• 1978, the former Lothian Regional Council acquired the facility and made it into a marina, however many of the former military buildings remain on the site.
  • 1988, the Algerines Association unveiled a memorial at Port Edgar to the minesweepers and fishery protection vessels based at Port Edgar and Granton between 1939 and 1975

Port Edgar is owned by the City of Edinburgh Council and is a marina for pleasure craft and a base for other watersports, and has become the principal marina on the Forth, with 300 serviced berths and a sailing school.

World War II

In 1939, the naval base was reactivated as HMS Lochinvar, tasked with minelaying and minesweeping operations. It has also been described as a training establishment for the Royal Naval Patrol Service.

Crown Prince Olaf of Norway was one of a significant Norwegian contingent based there, having escaped in exile when his country was invaded by Germany.

On October 25, 1943, HMS Lochinvar relocated east to the harbour at Granton, and HMS Hopetoun was commissioned on the Port Edgar site, which became a Combined Operations Training Centre where British and Allied navies carried out landing craft and minesweeper training for the D-Day landings.

On February 28, 1946, HMS Hopetoun was paid off, and HMS Lochinvar returned to its former site to become the base for Royal Navy minesweepers clearing wartime minefields from the Firth of Forth and east coast of Britain.

In 1948, the Minesweeping Trials and Experimentation Establishment was formed at Port Edgar. The existing base continued to function as the Royal Navy's minesweeping training centre, serving as a Torpedo Anti-Submarine School, and base for the Vernon Minesweeping Trials Section.

In 1958, the Fishery Protection Squadron arrived to become part of HMS Lochinvar.

In 1960, the base became the Navy’s only minesweeping training establishment.

In 1975, HMS Lochinvar closed, marking the final closure of naval facilities at Port Edgar. All operations moved across the Forth to HMS Caledonia in the recently rebuilt Rosyth Naval Base. The Royal Navy Fishery Protection Squadron also moved to HMS Caledonia, and later, in 1994, to Portsmouth.

In 1978, the former Lothian Regional Council acquired the facility and made it into a marina, however many of the former military buildings remain on the site.

In 1988, the Algerines Association unveiled a memorial at Port Edgar to the minesweepers and fishery protection vessels based at both Port Edgar and Granton between 1939 and 1975.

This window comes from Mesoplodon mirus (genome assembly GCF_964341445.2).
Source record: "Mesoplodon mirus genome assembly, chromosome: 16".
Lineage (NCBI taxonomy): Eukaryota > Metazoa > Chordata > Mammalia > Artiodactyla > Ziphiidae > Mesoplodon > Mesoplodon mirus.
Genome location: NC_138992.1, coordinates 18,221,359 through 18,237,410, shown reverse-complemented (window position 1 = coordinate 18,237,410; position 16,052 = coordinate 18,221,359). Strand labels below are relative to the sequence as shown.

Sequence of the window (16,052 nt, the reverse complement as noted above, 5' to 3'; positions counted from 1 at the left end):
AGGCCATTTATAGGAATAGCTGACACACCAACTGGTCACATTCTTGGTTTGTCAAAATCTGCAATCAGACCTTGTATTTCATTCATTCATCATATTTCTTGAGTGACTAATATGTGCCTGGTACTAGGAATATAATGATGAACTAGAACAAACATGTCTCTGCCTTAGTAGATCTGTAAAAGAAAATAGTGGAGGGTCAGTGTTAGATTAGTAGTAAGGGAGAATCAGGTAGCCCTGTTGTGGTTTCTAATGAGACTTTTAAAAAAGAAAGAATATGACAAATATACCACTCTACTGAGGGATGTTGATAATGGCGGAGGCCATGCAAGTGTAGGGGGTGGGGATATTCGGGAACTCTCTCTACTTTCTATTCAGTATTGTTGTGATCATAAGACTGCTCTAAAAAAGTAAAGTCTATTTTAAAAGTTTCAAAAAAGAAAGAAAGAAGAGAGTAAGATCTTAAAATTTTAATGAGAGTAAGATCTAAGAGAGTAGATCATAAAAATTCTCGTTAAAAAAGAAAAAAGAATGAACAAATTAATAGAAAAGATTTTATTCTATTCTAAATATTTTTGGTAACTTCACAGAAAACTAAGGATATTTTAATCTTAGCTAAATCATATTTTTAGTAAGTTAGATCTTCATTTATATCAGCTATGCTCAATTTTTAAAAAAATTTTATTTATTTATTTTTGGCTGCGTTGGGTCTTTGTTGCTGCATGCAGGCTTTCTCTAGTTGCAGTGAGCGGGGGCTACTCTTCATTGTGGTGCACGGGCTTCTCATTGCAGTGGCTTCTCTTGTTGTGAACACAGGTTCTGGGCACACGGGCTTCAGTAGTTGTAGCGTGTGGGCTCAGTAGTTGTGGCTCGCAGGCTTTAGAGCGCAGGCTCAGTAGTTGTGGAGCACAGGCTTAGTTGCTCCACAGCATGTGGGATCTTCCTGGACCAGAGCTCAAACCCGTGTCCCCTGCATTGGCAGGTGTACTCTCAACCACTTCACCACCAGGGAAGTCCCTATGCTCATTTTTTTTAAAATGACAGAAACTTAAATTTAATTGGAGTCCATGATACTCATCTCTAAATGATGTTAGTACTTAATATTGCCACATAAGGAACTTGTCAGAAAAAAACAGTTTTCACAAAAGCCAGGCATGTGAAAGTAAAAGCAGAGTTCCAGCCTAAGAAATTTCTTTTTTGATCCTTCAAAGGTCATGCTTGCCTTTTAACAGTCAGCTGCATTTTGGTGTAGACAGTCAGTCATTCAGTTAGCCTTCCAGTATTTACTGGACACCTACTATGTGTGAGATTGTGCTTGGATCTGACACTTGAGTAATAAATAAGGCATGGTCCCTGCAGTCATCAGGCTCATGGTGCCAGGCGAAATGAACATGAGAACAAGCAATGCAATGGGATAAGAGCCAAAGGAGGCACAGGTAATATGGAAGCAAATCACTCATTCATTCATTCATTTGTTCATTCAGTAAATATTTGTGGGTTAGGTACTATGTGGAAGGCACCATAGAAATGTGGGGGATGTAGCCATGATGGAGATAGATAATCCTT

HMS Lochinvar

HMS Lochinvar was a Royal Navy shore establishment, sited at Port Edgar, about half a mile (1 km) west of South Queensferry on the southern shore of the Firth of Forth. The facility saw service in both World War I and World War II, became a research establishment after the war, and served as a training centre until it was paid off.

Port Edgar had already been commissioned as a significant naval base in 1917, HMS Columbine, a torpedo boat destroyer depot which closed in 1928. The site was also home to the Royal Naval Hospital at Butlaw.

The buildings remained in use as a holiday camp (possibly more likely an unemployment camp), during the depression of the 1930s, when it is described as having been used to provide holidays for families of the unemployed from Glasgow and Edinburgh.

HMS Hopetoun

HMS Hopetoun was a Combined Operations Training Centre established at Port Edgar on the Firth of Forth during 1943, where British and Allied navies carried out training for the D-Day landings.

The harbour served as landing craft and minesweeper base, and was commissioned October 25, 1943, and paid off February 28, 1946.[1]

While HMS Hopetoun was at Port Edgar, HMS Lochinvar, which was the incumbent establishment, moved east to the harbour at Granton, from where it operated until HMS Hopetoun was paid off.

References

1 HMS Hopetoun on Combined Operation web site

External links

Related Canmore/RCAHMS and ScotlandsPlaces (SP) entries:-

 

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Aerial views


Map

HMS Lochinvar at Granton